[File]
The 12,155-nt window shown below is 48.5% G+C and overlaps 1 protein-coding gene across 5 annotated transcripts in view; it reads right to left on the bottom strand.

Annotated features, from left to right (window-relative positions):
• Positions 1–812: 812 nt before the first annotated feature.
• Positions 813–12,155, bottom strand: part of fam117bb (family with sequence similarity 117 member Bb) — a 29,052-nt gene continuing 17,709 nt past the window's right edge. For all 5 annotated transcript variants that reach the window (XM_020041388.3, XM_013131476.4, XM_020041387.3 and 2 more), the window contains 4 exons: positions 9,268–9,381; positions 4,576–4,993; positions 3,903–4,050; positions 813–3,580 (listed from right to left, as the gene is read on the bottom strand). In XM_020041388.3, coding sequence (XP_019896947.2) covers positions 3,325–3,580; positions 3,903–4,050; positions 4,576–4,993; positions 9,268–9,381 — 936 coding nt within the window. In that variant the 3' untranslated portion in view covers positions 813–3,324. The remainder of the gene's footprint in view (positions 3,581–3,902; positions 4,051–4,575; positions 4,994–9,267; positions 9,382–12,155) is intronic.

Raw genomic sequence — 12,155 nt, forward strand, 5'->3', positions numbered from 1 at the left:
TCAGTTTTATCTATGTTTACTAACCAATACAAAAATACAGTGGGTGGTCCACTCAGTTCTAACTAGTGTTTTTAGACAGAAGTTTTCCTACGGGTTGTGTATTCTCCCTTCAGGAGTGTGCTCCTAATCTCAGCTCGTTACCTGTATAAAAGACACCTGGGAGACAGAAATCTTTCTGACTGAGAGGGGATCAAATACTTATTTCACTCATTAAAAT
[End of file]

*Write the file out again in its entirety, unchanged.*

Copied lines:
The 12,155-nt window shown below is 48.5% G+C and overlaps 1 protein-coding gene across 5 annotated transcripts in view; it reads right to left on the bottom strand.

Annotated features, from left to right (window-relative positions):
• Positions 1–812: 812 nt before the first annotated feature.
• Positions 813–12,155, bottom strand: part of fam117bb (family with sequence similarity 117 member Bb) — a 29,052-nt gene continuing 17,709 nt past the window's right edge. For all 5 annotated transcript variants that reach the window (XM_020041388.3, XM_013131476.4, XM_020041387.3 and 2 more), the window contains 4 exons: positions 9,268–9,381; positions 4,576–4,993; positions 3,903–4,050; positions 813–3,580 (listed from right to left, as the gene is read on the bottom strand). In XM_020041388.3, coding sequence (XP_019896947.2) covers positions 3,325–3,580; positions 3,903–4,050; positions 4,576–4,993; positions 9,268–9,381 — 936 coding nt within the window. In that variant the 3' untranslated portion in view covers positions 813–3,324. The remainder of the gene's footprint in view (positions 3,581–3,902; positions 4,051–4,575; positions 4,994–9,267; positions 9,382–12,155) is intronic.

Raw genomic sequence — 12,155 nt, forward strand, 5'->3', positions numbered from 1 at the left:
TCAGTTTTATCTATGTTTACTAACCAATACAAAAATACAGTGGGTGGTCCACTCAGTTCTAACTAGTGTTTTTAGACAGAAGTTTTCCTACGGGTTGTGTATTCTCCCTTCAGGAGTGTGCTCCTAATCTCAGCTCGTTACCTGTATAAAAGACACCTGGGAGACAGAAATCTTTCTGACTGAGAGGGGATCAAATACTTATTTCACTCATTAAAAT